Roasted sardine heads ... I think you can imagine how it smells ... . In fact it is because of this reason, that sardine heads are used in Yaikagashi. The strong smell of a roasted sardine head, was believed to be effective on driving away the evil spirits. Ancient Japanese must have thought that even the evil spirits would try to stay away from the smell of those roasted sardine heads, though some people and most cats seem to find it appetizing.

The sprig of holly which the sardine head should be thrusted with, also is said to have the same sort of effect as a talisman against the evil, since this evergreen plant was believed to have much vital energy that kept them green even in the dead of winter. ( Actually, the Kanji or Hanji character that stands for 'holly' in Japanese, is formed by a combination of two characters, 'tree' and 'winter'. )

The saw-toothed leaves of hollies were also thought to help such effect, since its Japanese name 'Hiiragi' is told to come from an archaic Japanese term 'Hiiragu' meaning 'having terrible pain', because the leaves makes you throb with pain when pricked with it.

The Derivation of Yaikagashi

It is said that this Yaikagashi custom derived from the ancient Japanese agricultural communities, as well as the Mamemaki ( bean-throwing ) custom. People are said to have fed things that had strong smell like green onions, green chives, dried sardines, or hair to the flames, to call it 'Mushi-no Kuchiyaki ( literally, burning bugs' mouths )' chanting a charm.

In ancient times when there were still no pesticides, Japanese are said to have driven away the insect pests, with smoke or strong smell. Mushi-no Kuchiyaki must have been done for such purpose around this season of Risshun, when the insect pests were thought to become gradually active. It is thought that later it developed into the Setsubun custom of Yaikagashi, linked by the seasonal period of Risshun, and in the sense that they were both done to drive away unwelcomed things, such as evil spirits or insect pests.

Two Customs With Different Origins

The smart viewers of this site could have guessed by now, that these customs of Mamemaki or Yaikagashi originating from the ancient Japanese agricultural communities, must have got mixed with the Court rituals of Tsuina or Oniyarai imported from China, to later develop into Setsubun customs.

However, the ancient Japanese farm customs of Mameura ( divination using beans ) and Mushi-no Kuchiyaki ( literally, burning bugs' mouths ) which are said to be the origins of Mamemaki and Yaikagashi, were customs to be held respectively, on the night before Risshun ( which is Setsubun night ) and on or about Risshun, while the Tusina or Oniyarai rituals held at Court were practiced on the night of O-misoka ( the last day of the year ). That means that Mameura, Mushi-no Kuchiyaki and Tsuina or Oniyarai, was originally a different custom to be practiced on different occasions. Then why did they get together?

The Reasons for Customs Getting Mixed

Well, I think it could be explained by mainly three reasons.

First of all, February in our present Gregorian calendar is said to correspond to January in the lunisolar calendar, which means that both Risshun and Setsubun ( the day before Risshun ) that usually comes around February 3rd of the Gregorian calendar, coincides with the O-misoka and New Year season of the lunisolar calendar. This fact that the dates of O-misoka, New Year, Setsubun and Risshun of the lunisolar calendar were very close, I think, can be stated as one of the reasons for two different customs with absolutely different origins getting mixed together.

The second reason for Court rituals and ancient farm customs to get mixed, is because people thought that evil spirits symbolized by Oni ( ogres ) that were thought to cause illness or disasters, would easily break into one's life during this time of seasonal turningpoint. Risshun is about the time of year when Japan experiences a major change in climate from winter to spring, and many people fell sick during this period of broken weather. To the people in ancient times, that must have given them a good reason to hold lustarting events, to drive away the evil around this time of season.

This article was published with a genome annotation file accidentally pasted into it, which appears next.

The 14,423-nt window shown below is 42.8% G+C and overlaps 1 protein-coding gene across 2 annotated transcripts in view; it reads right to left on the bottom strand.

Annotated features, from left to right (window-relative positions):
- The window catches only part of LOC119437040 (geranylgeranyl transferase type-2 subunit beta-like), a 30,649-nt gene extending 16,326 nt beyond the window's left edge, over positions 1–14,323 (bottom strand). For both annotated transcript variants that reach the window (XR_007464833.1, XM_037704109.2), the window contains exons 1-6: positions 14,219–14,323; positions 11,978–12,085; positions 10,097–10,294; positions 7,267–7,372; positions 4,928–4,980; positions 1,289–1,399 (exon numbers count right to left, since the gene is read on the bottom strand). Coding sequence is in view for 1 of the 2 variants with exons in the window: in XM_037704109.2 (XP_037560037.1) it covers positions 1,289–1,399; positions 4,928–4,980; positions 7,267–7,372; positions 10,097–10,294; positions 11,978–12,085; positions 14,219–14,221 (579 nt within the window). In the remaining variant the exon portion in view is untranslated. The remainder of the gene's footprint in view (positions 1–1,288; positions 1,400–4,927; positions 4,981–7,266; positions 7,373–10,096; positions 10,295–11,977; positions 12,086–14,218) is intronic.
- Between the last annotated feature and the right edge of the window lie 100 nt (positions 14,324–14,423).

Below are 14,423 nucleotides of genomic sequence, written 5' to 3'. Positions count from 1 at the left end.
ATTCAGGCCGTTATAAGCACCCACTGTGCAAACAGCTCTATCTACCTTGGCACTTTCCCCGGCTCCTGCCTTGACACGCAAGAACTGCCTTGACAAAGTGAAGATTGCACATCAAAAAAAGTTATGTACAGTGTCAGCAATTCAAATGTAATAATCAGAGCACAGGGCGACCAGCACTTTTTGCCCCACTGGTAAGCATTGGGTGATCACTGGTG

The Influence of Five Elemnts

Besides these reasons, it is said there were the influence of the ancient Chinese thoughts of five elements, which can be thought as the third reason, behind the mixture of two different customs.

In the thoughts of five elements, there is an idea of conflict that each of the five elements ( tree, fire, earth, gold, water ) negates the effect of another element rotatively. According to this idea, Oni ( the ogres ) symbolizing the evil spirits that were thought to cause pain, illness and disasters, had the element of gold which effects were only negated by the element of fire. The hard and solid soybeans used in Mamemaki ( bean-throwing ) is also said to have the element of gold, but roasting them on fire was thought to negate their effects of gold.

By throwing roasted soybeans at Oni ( ogres ) or towards the direction of Kimon ( literally, ogre's gate, northeast in direction / in ancient Taoism, northeast was thought to be a bad direction since people thought that the netherworld lay in that direction ), anicient people must have thought that the beans being negated their effects of gold by fire, would also negate the bad effects of Oni ( ogres ). It also must have been from such reasons, that family members came to eat the beans used in the Mamemaki ( bean-throwing ) in order to avoid sickness.

In addition to the idea of conflict, oriental zodiac signs were distributed to each year, time and direction in the thoughts of five elements, and the direction of Kimon ( northeast ) is said to be in the direction of Ushi-Tora ( literally, cow and tiger ). This oriental zodiac sign of Ushi-Tora, is also said to indicate a period from December to January in the lunisolar calendar, which corresponds to around January to February in our present calendar. That concides with the dates of O-misoka, New Year, Setsubun and Risshun, mentioned before.

Moreover, it could be said a strange coincidence, that the characters of Oni ( ogres ) are ususally pictured by most Japanese, with horns like cows' on their heads, wearing a tiger skin. It's quite amazing that all the pieces seemed to be linked (!!) with Ushi-Tora ( = pain, disaster and illness ).

Anyway, the ancient Japanese early spring farm customs of Mameura and Yaikagashi, seemed to have combined together with the year-end Court rituals, in the points of date and lustration, and must have developed into the now known Setsubun event, under deep influence of the ancient Chinese thoughts of five elements.

Last Modified February 24th, 2007

Site of Reference

Setsubun - Wikipedia ( English )


Setsubun, Oni Out, Happiness In ( English )


Setsubun ( Japanese )


Koyomi no Page ( Japanese )

ttp:// ttp://

Susanowo to Nigihayahi no Nihonn-gaku ( Japanese )

ttp:// ttp://

Setsubun - Gogen Yurai Jiten ( Japanese )